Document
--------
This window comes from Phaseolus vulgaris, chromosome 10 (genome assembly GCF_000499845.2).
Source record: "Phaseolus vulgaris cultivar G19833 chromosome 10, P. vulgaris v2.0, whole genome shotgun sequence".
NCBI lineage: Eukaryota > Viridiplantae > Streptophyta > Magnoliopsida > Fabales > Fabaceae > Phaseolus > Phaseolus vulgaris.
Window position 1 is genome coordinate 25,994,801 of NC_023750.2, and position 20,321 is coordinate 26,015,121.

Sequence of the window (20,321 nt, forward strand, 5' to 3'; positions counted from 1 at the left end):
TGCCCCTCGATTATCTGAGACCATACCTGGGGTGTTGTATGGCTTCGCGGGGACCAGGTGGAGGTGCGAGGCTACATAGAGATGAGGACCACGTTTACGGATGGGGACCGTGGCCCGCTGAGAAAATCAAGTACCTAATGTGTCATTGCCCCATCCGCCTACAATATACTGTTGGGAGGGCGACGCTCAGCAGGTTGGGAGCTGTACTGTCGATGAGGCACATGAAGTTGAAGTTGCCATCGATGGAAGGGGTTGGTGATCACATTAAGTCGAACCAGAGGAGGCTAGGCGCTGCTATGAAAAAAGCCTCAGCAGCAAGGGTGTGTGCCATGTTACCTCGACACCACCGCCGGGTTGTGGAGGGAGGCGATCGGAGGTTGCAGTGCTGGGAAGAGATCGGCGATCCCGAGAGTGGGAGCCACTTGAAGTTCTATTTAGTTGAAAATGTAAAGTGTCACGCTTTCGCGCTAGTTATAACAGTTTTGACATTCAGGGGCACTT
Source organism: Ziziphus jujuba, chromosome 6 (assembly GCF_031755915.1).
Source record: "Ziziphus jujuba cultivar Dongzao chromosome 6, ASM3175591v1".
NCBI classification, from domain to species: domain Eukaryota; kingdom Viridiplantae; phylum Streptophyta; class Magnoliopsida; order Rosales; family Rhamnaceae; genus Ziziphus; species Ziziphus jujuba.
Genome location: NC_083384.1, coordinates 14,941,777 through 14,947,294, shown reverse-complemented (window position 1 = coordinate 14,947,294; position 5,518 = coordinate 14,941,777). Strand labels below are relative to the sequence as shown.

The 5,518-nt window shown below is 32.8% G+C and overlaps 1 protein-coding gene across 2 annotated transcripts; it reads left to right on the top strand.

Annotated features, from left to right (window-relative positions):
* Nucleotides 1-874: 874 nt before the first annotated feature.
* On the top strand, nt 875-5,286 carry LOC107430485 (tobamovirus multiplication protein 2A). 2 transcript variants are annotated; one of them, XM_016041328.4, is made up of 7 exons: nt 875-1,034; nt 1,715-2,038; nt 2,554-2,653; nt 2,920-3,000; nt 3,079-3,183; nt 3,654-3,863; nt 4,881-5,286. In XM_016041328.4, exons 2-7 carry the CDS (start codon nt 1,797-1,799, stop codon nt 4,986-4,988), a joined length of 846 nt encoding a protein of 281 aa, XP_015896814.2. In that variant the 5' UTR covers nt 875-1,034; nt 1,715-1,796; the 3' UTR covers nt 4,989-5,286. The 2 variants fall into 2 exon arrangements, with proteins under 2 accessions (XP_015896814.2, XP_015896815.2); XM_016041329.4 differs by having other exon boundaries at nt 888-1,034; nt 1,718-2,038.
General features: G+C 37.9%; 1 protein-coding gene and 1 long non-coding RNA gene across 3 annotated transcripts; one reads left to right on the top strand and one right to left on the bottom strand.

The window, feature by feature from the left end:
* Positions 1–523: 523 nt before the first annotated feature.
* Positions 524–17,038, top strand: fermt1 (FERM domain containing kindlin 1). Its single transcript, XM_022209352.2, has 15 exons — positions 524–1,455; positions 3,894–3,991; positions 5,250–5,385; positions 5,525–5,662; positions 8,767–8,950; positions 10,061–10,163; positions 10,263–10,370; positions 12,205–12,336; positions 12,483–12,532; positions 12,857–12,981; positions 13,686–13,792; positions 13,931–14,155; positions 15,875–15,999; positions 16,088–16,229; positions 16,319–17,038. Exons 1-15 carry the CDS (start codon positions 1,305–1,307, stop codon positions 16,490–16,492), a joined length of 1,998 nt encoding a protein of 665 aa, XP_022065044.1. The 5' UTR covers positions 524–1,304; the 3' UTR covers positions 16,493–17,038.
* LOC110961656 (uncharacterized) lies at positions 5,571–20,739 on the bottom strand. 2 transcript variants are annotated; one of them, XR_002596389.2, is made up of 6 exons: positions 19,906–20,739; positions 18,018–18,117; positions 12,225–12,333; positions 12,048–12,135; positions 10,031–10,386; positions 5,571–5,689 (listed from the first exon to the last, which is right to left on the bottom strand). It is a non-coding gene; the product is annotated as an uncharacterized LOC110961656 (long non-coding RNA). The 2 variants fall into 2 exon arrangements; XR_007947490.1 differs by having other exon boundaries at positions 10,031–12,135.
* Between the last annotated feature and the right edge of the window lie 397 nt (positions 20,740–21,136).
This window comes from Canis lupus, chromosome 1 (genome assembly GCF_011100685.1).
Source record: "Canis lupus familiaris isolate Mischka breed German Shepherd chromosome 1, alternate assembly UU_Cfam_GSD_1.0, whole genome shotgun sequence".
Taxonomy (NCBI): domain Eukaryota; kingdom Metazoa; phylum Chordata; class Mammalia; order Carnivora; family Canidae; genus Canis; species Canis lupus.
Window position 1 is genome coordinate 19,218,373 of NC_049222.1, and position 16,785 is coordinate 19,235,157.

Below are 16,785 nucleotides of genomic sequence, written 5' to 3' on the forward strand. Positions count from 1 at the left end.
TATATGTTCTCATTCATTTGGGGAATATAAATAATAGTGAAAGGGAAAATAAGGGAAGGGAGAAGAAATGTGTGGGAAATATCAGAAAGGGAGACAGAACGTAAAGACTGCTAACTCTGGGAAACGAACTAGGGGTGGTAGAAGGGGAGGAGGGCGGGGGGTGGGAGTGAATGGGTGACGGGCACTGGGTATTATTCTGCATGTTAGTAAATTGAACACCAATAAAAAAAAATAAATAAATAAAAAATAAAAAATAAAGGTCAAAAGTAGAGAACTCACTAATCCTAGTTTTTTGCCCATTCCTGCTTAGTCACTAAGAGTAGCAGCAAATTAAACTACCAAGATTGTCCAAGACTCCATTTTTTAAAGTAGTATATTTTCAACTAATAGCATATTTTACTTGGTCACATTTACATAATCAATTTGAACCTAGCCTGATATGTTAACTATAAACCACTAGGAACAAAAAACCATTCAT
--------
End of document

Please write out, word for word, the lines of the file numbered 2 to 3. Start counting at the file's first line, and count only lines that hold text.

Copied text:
Source record: "Phaseolus vulgaris cultivar G19833 chromosome 10, P. vulgaris v2.0, whole genome shotgun sequence".
NCBI lineage: Eukaryota > Viridiplantae > Streptophyta > Magnoliopsida > Fabales > Fabaceae > Phaseolus > Phaseolus vulgaris.